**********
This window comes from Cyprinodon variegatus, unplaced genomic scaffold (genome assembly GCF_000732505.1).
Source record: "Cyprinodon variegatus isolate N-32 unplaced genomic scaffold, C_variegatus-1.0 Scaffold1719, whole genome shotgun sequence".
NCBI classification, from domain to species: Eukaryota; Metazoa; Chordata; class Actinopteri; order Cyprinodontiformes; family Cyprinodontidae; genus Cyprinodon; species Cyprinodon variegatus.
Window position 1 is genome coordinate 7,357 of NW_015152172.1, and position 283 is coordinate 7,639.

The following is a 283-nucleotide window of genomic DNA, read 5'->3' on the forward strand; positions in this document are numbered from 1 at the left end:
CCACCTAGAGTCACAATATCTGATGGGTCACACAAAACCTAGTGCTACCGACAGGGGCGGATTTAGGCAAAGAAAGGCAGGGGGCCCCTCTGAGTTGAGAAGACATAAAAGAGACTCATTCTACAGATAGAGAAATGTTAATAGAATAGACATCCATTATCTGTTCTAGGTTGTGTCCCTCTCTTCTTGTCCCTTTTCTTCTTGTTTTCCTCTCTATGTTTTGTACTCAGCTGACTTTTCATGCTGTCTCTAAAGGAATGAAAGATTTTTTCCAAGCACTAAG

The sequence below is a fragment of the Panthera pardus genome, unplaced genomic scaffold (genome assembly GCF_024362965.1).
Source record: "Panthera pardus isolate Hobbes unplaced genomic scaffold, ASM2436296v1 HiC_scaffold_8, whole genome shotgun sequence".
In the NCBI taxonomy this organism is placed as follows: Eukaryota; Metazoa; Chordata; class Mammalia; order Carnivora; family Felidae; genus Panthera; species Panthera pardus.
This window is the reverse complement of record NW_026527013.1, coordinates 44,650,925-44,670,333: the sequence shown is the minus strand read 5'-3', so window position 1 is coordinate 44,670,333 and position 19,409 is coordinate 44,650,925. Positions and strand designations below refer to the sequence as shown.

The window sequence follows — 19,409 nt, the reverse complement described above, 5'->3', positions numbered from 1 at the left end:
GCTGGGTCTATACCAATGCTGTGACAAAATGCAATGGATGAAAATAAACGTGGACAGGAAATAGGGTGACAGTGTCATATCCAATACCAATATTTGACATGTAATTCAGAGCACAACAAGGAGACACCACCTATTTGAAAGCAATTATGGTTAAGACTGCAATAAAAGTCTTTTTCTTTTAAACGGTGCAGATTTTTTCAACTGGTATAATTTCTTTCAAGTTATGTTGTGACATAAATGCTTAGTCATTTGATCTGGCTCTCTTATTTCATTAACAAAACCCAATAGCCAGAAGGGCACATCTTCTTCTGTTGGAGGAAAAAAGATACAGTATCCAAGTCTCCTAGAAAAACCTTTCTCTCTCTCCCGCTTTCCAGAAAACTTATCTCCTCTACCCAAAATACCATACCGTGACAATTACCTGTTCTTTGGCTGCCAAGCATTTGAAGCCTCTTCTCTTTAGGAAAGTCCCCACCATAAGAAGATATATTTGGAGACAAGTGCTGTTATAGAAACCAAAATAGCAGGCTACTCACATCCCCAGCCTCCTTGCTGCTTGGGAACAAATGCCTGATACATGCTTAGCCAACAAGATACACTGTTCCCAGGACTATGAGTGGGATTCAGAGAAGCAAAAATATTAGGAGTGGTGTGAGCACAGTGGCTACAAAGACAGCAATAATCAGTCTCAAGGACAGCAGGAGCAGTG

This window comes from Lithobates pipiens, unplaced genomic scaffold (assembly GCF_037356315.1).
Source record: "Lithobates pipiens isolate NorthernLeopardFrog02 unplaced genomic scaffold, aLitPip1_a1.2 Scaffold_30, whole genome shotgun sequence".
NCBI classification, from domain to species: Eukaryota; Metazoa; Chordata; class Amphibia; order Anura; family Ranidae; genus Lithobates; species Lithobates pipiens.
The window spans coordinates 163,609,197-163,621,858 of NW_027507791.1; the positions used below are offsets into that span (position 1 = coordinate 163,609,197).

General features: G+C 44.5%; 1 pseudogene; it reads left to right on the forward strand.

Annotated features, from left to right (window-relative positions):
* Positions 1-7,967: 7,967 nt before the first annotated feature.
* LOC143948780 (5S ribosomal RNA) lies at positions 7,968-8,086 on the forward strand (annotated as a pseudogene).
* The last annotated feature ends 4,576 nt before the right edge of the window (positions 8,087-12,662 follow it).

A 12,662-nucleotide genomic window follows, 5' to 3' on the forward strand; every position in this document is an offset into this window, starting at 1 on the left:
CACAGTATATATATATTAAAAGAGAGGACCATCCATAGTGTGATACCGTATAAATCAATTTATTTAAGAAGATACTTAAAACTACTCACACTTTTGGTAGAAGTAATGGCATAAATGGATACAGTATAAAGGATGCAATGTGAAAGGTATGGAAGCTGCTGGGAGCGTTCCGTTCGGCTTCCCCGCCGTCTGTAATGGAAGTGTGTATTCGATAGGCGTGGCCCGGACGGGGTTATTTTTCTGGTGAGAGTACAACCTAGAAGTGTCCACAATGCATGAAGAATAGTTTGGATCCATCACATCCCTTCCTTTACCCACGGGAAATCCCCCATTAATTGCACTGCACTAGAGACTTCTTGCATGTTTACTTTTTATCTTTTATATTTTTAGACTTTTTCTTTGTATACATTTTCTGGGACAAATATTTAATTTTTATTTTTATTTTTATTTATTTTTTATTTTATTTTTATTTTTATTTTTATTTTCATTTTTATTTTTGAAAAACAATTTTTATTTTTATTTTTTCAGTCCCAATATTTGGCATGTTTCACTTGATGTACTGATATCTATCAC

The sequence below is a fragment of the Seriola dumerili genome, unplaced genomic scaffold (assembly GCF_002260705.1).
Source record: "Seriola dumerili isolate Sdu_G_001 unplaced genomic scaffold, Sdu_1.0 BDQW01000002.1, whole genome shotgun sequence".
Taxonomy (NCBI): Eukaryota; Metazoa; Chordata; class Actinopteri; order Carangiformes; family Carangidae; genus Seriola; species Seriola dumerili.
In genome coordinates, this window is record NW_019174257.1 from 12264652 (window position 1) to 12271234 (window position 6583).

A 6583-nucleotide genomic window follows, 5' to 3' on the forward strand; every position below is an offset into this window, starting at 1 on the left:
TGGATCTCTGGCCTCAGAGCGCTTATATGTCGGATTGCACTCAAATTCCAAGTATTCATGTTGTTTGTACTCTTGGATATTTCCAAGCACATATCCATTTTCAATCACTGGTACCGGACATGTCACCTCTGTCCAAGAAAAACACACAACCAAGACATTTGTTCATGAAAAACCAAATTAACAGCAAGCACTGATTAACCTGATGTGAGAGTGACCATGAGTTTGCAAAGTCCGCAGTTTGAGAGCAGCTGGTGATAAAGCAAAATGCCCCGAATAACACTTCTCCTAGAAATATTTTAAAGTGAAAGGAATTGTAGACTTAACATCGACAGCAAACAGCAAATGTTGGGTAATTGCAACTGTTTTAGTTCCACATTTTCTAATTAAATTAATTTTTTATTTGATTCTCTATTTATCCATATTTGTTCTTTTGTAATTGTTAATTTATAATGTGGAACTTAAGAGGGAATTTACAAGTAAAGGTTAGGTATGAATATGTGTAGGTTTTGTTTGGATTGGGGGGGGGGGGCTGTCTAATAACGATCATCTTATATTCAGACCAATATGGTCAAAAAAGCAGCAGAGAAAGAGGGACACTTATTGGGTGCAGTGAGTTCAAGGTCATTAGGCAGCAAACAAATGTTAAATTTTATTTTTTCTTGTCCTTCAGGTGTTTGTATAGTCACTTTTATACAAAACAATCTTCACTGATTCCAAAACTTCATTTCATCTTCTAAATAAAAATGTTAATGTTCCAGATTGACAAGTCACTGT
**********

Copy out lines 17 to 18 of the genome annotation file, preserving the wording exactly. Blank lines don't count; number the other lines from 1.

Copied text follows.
General features: G+C 44.5%; 1 pseudogene; it reads left to right on the forward strand.

Annotated features, from left to right (window-relative positions):